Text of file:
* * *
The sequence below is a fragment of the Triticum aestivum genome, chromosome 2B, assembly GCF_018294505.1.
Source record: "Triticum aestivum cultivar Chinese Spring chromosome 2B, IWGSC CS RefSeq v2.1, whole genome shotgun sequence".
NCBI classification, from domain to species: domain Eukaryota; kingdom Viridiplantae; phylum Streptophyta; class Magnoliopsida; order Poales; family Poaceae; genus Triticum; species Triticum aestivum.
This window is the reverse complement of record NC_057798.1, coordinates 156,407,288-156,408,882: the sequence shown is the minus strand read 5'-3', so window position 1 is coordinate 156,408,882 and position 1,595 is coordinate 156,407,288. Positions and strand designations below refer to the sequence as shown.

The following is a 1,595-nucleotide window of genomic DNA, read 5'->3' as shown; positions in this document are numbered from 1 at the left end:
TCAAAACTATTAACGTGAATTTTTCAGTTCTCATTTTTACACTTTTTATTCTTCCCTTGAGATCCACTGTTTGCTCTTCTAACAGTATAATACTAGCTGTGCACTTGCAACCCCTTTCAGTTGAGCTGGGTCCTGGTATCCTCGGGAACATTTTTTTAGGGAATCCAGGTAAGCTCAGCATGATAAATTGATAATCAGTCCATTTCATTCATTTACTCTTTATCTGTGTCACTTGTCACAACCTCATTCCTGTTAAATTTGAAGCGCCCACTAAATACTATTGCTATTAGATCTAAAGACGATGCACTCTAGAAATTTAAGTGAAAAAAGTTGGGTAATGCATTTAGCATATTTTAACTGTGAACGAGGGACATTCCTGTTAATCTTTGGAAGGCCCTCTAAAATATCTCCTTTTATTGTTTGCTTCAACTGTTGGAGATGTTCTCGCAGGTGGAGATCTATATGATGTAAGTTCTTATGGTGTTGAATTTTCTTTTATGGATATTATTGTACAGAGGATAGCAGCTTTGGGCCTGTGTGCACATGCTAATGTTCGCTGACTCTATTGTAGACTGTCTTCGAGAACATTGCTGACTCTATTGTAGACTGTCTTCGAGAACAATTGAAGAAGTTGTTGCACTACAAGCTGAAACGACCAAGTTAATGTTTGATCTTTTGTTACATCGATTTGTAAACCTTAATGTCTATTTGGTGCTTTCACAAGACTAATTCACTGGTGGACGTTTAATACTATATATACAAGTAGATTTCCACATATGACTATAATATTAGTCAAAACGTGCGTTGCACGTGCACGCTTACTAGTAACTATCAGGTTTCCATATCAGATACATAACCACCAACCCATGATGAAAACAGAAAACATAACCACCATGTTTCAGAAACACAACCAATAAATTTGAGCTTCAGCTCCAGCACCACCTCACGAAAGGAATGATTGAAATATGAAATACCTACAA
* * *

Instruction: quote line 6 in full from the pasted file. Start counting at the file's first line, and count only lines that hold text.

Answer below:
TCAAAACTATTAACGTGAATTTTTCAGTTCTCATTTTTACACTTTTTATTCTTCCCTTGAGATCCACTGTTTGCTCTTCTAACAGTATAATACTAGCTGTGCACTTGCAACCCCTTTCAGTTGAGCTGGGTCCTGGTATCCTCGGGAACATTTTTTTAGGGAATCCAGGTAAGCTCAGCATGATAAATTGATAATCAGTCCATTTCATTCATTTACTCTTTATCTGTGTCACTTGTCACAACCTCATTCCTGTTAAATTTGAAGCGCCCACTAAATACTATTGCTATTAGATCTAAAGACGATGCACTCTAGAAATTTAAGTGAAAAAAGTTGGGTAATGCATTTAGCATATTTTAACTGTGAACGAGGGACATTCCTGTTAATCTTTGGAAGGCCCTCTAAAATATCTCCTTTTATTGTTTGCTTCAACTGTTGGAGATGTTCTCGCAGGTGGAGATCTATATGATGTAAGTTCTTATGGTGTTGAATTTTCTTTTATGGATATTATTGTACAGAGGATAGCAGCTTTGGGCCTGTGTGCACATGCTAATGTTCGCTGACTCTATTGTAGACTGTCTTCGAGAACATTGCTGACTCTATTGTAGACTGTCTTCGAGAACAATTGAAGAAGTTGTTGCACTACAAGCTGAAACGACCAAGTTAATGTTTGATCTTTTGTTACATCGATTTGTAAACCTTAATGTCTATTTGGTGCTTTCACAAGACTAATTCACTGGTGGACGTTTAATACTATATATACAAGTAGATTTCCACATATGACTATAATATTAGTCAAAACGTGCGTTGCACGTGCACGCTTACTAGTAACTATCAGGTTTCCATATCAGATACATAACCACCAACCCATGATGAAAACAGAAAACATAACCACCATGTTTCAGAAACACAACCAATAAATTTGAGCTTCAGCTCCAGCACCACCTCACGAAAGGAATGATTGAAATATGAAATACCTACAA